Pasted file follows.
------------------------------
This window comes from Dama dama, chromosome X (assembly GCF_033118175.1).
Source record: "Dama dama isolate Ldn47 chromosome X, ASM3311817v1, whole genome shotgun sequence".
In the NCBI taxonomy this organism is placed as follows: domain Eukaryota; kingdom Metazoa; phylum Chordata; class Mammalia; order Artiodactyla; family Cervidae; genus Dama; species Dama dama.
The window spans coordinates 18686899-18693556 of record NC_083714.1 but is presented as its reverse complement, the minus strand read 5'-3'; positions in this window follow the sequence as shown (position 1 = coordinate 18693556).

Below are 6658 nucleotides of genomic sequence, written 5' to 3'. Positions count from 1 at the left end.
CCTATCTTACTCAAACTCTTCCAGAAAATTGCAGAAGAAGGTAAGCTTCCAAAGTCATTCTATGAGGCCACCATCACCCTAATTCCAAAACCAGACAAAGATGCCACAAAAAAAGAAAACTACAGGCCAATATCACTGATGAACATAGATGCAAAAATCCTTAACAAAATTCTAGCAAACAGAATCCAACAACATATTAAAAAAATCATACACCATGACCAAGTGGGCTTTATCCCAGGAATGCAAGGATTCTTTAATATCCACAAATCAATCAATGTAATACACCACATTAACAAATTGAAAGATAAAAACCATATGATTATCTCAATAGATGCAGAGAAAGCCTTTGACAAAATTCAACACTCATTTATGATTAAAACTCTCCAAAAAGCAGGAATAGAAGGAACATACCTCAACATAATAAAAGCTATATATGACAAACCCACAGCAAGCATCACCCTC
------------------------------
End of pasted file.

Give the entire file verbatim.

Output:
This window comes from Dama dama, chromosome X (assembly GCF_033118175.1).
Source record: "Dama dama isolate Ldn47 chromosome X, ASM3311817v1, whole genome shotgun sequence".
In the NCBI taxonomy this organism is placed as follows: domain Eukaryota; kingdom Metazoa; phylum Chordata; class Mammalia; order Artiodactyla; family Cervidae; genus Dama; species Dama dama.
The window spans coordinates 18686899-18693556 of record NC_083714.1 but is presented as its reverse complement, the minus strand read 5'-3'; positions in this window follow the sequence as shown (position 1 = coordinate 18693556).

Below are 6658 nucleotides of genomic sequence, written 5' to 3'. Positions count from 1 at the left end.
CCTATCTTACTCAAACTCTTCCAGAAAATTGCAGAAGAAGGTAAGCTTCCAAAGTCATTCTATGAGGCCACCATCACCCTAATTCCAAAACCAGACAAAGATGCCACAAAAAAAGAAAACTACAGGCCAATATCACTGATGAACATAGATGCAAAAATCCTTAACAAAATTCTAGCAAACAGAATCCAACAACATATTAAAAAAATCATACACCATGACCAAGTGGGCTTTATCCCAGGAATGCAAGGATTCTTTAATATCCACAAATCAATCAATGTAATACACCACATTAACAAATTGAAAGATAAAAACCATATGATTATCTCAATAGATGCAGAGAAAGCCTTTGACAAAATTCAACACTCATTTATGATTAAAACTCTCCAAAAAGCAGGAATAGAAGGAACATACCTCAACATAATAAAAGCTATATATGACAAACCCACAGCAAGCATCACCCTC